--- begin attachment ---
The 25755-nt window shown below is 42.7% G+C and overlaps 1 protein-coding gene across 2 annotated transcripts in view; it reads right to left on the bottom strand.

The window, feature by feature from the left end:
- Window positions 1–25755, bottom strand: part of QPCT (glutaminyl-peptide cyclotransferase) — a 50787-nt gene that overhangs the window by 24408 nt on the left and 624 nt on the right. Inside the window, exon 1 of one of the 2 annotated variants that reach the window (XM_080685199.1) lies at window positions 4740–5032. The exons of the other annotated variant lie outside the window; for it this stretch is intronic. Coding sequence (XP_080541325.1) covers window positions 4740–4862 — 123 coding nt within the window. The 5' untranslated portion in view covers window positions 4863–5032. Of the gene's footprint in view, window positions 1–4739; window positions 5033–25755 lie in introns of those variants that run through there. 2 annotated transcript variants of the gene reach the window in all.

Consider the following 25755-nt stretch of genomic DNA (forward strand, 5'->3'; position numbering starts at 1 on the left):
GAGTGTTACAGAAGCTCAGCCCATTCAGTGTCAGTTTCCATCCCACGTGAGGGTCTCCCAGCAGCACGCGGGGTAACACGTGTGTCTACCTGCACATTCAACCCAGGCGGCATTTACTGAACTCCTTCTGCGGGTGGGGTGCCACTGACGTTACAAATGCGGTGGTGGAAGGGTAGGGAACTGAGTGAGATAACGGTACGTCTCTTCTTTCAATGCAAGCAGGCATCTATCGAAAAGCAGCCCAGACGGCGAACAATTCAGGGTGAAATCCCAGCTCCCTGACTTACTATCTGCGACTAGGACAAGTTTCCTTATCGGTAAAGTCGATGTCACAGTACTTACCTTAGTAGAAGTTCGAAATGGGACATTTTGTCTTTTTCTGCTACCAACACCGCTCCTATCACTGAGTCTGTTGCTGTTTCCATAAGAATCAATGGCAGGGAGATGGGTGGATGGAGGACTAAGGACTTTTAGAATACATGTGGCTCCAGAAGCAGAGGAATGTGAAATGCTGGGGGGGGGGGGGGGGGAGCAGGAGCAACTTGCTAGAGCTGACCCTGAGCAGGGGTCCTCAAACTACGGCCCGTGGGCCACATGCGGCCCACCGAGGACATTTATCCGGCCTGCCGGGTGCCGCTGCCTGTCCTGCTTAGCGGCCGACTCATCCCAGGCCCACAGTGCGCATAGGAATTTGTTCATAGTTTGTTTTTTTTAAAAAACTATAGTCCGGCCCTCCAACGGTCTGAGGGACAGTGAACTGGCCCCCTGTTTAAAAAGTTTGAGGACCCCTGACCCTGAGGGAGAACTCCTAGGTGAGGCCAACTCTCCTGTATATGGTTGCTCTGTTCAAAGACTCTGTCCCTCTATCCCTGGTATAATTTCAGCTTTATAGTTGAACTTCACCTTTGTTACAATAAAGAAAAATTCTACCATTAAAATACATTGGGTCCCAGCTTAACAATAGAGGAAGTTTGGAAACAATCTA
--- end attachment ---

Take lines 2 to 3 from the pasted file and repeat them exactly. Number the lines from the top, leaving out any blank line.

The window, feature by feature from the left end:
- Window positions 1–25755, bottom strand: part of QPCT (glutaminyl-peptide cyclotransferase) — a 50787-nt gene that overhangs the window by 24408 nt on the left and 624 nt on the right. Inside the window, exon 1 of one of the 2 annotated variants that reach the window (XM_080685199.1) lies at window positions 4740–5032. The exons of the other annotated variant lie outside the window; for it this stretch is intronic. Coding sequence (XP_080541325.1) covers window positions 4740–4862 — 123 coding nt within the window. The 5' untranslated portion in view covers window positions 4863–5032. Of the gene's footprint in view, window positions 1–4739; window positions 5033–25755 lie in introns of those variants that run through there. 2 annotated transcript variants of the gene reach the window in all.